Well me old mukka. Firstly the stats you have quoted are a little misleading. Whilst I am sure that the facts you are stating are verified, I am sure that other studies show different results. A recent study by the Richard Dawkins Foundation showed that the majority of us Brits (for the first time) did not associate themselves with a religion. But I still agree with you. It does appear that it is a bigger deal for the yanks to say those words than for us. Its not always the case mind, as I am certain that there are many people in the muslim community who are closet athiestS. Just watch 'exposure-islams non believers' on youtube. It is not always that easy to be open about a lack of faith in this country.

I am hopeful that we shall see a bigger decline in believers over in the US. A decade or so ago there was a big survey in the US about who people found the most and least trustworthy. They had all sorts of groups of people that they could vote on, Lawyers, nurses, Doctors, Jews, Christians etc. In last place (deemed the least trustworthy) were murderers, in second to last place it was a draw between rapists and athiests. Read that last sentance again and let it sink in. Since then whilst athiests over there still get a bit of a hard time, there has been changes and more people are now becoming more confident about speaking openly about athiesm. The more it is talked about the more, the more it is understood, and it is then more likely to be a viable option for people to choose.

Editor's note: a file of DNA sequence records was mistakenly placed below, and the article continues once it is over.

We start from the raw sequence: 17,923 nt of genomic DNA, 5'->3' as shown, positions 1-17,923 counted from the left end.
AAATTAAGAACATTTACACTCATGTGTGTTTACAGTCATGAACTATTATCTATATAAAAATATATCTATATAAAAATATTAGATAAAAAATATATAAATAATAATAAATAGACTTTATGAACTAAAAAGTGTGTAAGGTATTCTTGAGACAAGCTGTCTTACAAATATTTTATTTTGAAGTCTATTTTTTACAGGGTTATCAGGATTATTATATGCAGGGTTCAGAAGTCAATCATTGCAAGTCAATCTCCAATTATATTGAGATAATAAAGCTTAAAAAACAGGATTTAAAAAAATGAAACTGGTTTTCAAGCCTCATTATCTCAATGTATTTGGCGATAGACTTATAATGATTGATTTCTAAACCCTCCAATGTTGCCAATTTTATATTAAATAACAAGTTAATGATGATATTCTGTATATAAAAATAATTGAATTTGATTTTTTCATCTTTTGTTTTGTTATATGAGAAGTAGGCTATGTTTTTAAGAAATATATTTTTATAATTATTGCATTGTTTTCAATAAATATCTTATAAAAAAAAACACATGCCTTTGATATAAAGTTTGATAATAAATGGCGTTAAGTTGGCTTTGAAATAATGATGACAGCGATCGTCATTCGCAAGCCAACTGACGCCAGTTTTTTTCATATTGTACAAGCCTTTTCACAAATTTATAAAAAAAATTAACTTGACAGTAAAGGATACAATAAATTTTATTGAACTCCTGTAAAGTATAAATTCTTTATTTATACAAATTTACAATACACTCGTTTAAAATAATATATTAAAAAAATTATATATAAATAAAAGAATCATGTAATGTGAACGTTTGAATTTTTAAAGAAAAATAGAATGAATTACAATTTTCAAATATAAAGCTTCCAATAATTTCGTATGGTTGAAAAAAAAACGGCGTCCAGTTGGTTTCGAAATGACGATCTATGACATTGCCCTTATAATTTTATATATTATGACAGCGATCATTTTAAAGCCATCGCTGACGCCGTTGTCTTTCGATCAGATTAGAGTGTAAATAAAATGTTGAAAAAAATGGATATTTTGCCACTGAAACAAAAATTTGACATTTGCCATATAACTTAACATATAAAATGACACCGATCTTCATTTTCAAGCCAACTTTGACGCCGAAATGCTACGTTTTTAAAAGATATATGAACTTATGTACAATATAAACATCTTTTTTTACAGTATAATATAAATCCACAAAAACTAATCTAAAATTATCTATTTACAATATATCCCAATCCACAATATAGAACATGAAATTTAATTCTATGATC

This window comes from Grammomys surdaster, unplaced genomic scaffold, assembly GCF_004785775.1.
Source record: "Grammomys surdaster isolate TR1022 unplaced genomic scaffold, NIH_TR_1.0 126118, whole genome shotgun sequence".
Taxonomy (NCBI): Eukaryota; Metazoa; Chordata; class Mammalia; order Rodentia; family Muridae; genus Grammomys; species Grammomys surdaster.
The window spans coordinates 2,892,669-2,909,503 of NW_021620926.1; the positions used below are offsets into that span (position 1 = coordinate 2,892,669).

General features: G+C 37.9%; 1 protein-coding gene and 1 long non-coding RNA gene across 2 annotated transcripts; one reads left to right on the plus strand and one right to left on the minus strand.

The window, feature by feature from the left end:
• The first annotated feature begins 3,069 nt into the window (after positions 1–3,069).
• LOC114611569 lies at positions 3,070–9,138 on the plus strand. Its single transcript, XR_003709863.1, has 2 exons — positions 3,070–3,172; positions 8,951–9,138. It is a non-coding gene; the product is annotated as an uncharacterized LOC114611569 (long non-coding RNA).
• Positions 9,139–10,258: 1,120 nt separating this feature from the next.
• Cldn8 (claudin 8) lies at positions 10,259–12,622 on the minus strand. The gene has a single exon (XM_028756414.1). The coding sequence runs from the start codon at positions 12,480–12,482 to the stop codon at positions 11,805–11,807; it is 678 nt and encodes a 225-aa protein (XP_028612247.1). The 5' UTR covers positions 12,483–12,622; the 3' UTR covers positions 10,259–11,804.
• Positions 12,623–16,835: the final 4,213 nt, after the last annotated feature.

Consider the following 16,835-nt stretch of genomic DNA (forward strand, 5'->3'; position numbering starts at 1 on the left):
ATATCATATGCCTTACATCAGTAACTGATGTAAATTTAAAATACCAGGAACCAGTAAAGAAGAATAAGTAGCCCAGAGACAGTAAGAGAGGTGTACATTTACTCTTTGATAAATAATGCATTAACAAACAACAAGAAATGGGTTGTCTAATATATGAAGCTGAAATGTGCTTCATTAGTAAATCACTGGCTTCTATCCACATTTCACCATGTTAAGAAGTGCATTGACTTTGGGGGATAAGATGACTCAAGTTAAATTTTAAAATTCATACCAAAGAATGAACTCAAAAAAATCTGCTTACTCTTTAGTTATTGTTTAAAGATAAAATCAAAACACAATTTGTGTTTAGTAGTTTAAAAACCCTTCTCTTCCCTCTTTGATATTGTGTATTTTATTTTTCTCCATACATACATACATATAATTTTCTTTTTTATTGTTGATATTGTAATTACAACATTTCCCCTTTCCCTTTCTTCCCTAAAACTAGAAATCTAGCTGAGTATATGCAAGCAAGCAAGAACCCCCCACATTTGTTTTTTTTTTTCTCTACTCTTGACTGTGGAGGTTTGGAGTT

RobH86 Level 7 Feb 14, 2018

You may well be right about the stats - I just googled "religion in the UK" and "religion in the USA" and went with the percentages I found there in order to make a point. I wouldn't be at all surprised if there are many Muslims who consider themselves Muslim and atheist, as this is certainly the case among Jewish people - however, it's undoubtedly true that it's easier to admit to that in some cultures than other. I, for example, would feel entirely comfortable walking into any synagogue and declaring myself to be a Jewish atheist (and I'd probably have a good old chat and maybe a bagel mit lox un a shmear with the rabbi), but I can definitely see that in some other groups this might not be the case.


I say old chap you are going to create another Tea Party with the first part of your question ... that is for the Americans to answer not you pommy bunch of colonising half breeds!

FrayedBear Level 9 Feb 14, 2018

Jolly hockey sticks! I guess we are are more reserved here and keep our thoughts to ourselves, which is why the polls get it wrong with elections. We don't respond well to people telling us what we should think or do - we've had a millennia of that and are very weary of it. 🙂

GothRik Level 7 Feb 13, 2018

@GothRik from your mention of millenia am I correct in thinking that the first of your mob arrived in 1066 with that French Norseman William? As Marriot Edgar wrote " 'e shot 'Arold in th'eye as 'e sat on 'is 'orse with 'is 'awk on 'is 'and. 'E were off side but what could they do!" Go to my page and follow the link to SoundCloud then look for "the Battle of Hastings".
Yours however is the point that I make to @Jnei

@FrayedBear Woh there, when I say 'we',I mean the people, or peasants if you like, not the ruling classes/invaders. We've had various changes of power and rulers. The people just try get on with life and leave them to it, but quite often we get dragged into their petty arguments. Yes, I was dating back to 1066, as that was the point when the oppression started in this country, when English was banned for three hundred years, etc. Not 'our' mob at all.

@GothRik There are very few now who are not carrying a little bit of Celt, Angle, Saxon, Welsh, Scot, Norse, ....etc.

@FrayedBear Indeed, that's why I find nationalism and racism so ludicrous. I'm just a human 🙂

@GothRik Exactly.